Croatian Cooking: Licitar Recipe

Post author SJ

Written by our local expert SJ

Sarah-Jane has lived in Croatia for 10+ years. SJ, as she is known, has been traveling the Balkans & beyond since 2000. She now shares her passion for traveling with her husband & kids.

Croatian Cooking: Licitar Recipe

Ever since I stumbled across my very first Licitar Heart way back in 2000 on my very first vacation in Croatia, I have been fascinated by history. How cute are these gingerbread-like hearts? Not only are they adorable, but they are also protected and listed on UNESCO’s Intangible Cultural Heritage list since 2010.

Gingerbread Making from Northern Croatia began in the Middle Ages; many European monasteries produced gingerbread cakes made in wooden molds; this craftsmanship reached a different level in Northern Croatia and were named called Licitars.

Licitar Heart_Marija Bistrica_Croatia - 1
Croatian Cooking: Licitar Recipe

The process of making licitars requires great skill. A standard recipe of sugar, flour, water, and baking powder is used for all, but the gingerbread is shaped, baked, dried, painted, and decorated with edible colors in a never-ending amount of varieties. We were privileged enough to see this first hand on a recent visit to Marija Bistrica; more on that experience coming soon!

Today gingerbread has become one of the most recognizable symbols of Croatian identity, especially in Zagreb.

Licitar Heart_Marija Bistrica_Croatia - Travel Croatia
Licitar Recipe to make these cute little delights

Want to know how to make a Licitar Heart?  Thanks to the Zagreb Tourist Board, here is a licitar recipe you can try at home.


Here Is An Easy-To-Follow Licitar Recipe

Licitar is a sweet cake. It is made of dough that was once sweetened with honey, though now sugar is used as an inexpensive ingredient.

Licitar Heart_Marija Bistrica_Croatia - Travel Croatia
Licitar Hearts made in Zagorije
Licitar Heart_Marija Bistrica_Croatia - Travel Croatia
Croatian Cooking: Gingerbread molds

 Licitar-Heart_Marija-Bistrica_Croatia- Travel Croatia

Licitar Heart_Marija Bistrica_Croatia - 1

Licitar Recipe

Gingerbread making from Northern Croatia began in the Middle Ages, now you can make them at home with this Licitar recipe.


  • 1 kg sugar (5 cups)
  • 600 ml water (2 1/2 cups)
  • 30 g gingerbread yeast (1 1/3 Tbls.) [ammonium bicarbonate]
  • 2 kg all-purpose flour (4.4 lbs)
  • 1 kg gelatine (2.2 lbs)
  • 3 L of water (12 3/4 cups)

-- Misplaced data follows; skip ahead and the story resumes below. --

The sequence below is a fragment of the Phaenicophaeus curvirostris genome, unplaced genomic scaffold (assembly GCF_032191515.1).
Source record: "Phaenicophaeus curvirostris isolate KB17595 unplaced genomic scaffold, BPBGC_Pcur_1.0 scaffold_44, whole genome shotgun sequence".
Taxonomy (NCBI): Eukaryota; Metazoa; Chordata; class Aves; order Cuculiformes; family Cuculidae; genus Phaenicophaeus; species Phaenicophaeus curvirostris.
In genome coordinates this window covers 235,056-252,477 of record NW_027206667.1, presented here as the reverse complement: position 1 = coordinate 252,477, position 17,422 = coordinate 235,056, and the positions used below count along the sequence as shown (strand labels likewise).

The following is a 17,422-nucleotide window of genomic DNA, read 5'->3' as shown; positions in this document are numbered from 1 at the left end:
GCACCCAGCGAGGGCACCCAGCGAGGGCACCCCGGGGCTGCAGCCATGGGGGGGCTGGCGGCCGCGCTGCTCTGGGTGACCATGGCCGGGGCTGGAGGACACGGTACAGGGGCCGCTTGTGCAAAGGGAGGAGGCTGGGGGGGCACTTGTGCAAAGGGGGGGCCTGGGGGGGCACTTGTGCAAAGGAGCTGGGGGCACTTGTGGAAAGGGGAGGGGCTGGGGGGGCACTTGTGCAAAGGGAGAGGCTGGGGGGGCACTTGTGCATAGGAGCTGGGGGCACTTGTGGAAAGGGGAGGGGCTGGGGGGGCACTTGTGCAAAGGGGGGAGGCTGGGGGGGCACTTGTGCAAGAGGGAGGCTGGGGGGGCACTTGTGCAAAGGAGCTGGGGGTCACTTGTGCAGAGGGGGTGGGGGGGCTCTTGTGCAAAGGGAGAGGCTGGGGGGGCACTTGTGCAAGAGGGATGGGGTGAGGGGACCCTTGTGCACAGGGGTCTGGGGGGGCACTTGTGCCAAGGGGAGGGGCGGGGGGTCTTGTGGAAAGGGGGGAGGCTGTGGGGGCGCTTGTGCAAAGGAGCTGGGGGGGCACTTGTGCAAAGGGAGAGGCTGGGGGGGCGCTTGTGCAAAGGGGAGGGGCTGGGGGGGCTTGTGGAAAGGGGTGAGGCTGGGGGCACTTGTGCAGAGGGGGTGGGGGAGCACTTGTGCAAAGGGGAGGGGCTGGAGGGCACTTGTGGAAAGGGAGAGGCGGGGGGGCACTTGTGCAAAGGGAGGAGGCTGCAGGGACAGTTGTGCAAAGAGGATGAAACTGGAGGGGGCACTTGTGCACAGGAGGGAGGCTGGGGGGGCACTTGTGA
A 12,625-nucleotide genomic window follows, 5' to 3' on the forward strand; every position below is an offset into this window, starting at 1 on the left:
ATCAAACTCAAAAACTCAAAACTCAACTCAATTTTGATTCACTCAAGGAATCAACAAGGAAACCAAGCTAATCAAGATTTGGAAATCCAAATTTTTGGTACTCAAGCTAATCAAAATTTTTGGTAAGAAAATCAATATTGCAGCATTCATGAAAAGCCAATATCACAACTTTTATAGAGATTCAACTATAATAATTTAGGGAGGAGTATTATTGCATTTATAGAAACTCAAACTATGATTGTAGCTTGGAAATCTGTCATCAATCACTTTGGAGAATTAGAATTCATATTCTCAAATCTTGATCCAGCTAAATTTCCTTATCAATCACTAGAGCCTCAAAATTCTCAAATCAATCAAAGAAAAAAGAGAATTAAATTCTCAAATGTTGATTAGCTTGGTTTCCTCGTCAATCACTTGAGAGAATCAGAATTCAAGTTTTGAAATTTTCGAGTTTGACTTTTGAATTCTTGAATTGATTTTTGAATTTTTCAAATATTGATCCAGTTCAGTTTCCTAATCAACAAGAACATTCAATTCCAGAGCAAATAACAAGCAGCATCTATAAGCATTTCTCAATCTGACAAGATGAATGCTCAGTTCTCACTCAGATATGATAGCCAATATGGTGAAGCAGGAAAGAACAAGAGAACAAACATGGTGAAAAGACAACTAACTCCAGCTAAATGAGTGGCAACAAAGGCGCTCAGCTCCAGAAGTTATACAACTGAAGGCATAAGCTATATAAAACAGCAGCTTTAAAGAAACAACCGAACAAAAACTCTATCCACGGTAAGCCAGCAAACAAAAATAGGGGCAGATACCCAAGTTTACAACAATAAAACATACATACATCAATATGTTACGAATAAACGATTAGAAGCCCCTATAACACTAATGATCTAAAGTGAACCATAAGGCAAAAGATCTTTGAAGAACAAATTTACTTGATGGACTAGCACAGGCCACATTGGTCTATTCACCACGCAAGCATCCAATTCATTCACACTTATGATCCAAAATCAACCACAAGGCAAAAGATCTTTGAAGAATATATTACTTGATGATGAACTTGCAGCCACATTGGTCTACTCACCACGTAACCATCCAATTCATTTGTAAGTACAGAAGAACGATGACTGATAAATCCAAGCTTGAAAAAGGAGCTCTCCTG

• Edible colouring
  • Gelatine
  • Sugar syrup
  • Potato flour
  • Edible colour


  1. Mix together the dough ingredients, and let it stand for about eight hours. Knead the dough again and roll out on a table with a rolling pin
  2. Cut the gingerbread with the gingerbread moulds and place on greased and floured baking pan. Preheat oven to 300ºC and bake gingerbread for 8 minutes. After baking, remove excess flour from the gingerbread and leave to dry for several days
  3. Soak the gelatine in water, mix well and cook in a double boiler until thick. Add colour. Dip the smaller licitar shapes into the glaze, remove them and hang them to dry (at least one day). Add the glaze to larger licitar shapes using a pastry brush
  4. To decorate the licitar, combine the ingredients and fill a pastry bag and add the desired nozzle. When the decorations are dry, the licitar is finished


We are republishing this recipe thanks to Zagreb Tourist Board.

Let us know if you give this Licitar recipe a try and how it turns out.

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Comments (11)

  1. Those are incredible! We have much larger and less intricate gingerbread cookie hearts here in Lithuania that are special to the St. Casmir Festival (this weekend).

  2. Licitar hearts are one of the first things I remember reading about in your blog. They’re so beautiful, and I remember how surprised I was to find out that they’re cookies, not ornaments. I like baking and cookie decorating, so I’ll have to give the recipe a try. I’m sure mine won’t turn out nearly as pretty. Thanks for much for explaining what gingerbread yeast is.

    1. No, no, these are just for decoration. You could eat them, but they’d be so dry and icky.

  3. They look so pretty I’ll feel bad for eating them. I love gingerbread cookies and cakes, so I’m sure I will like Licitars. I’ll show this to my husband – he’s the baker in the family. Who knows, maybe he might try the recipe!

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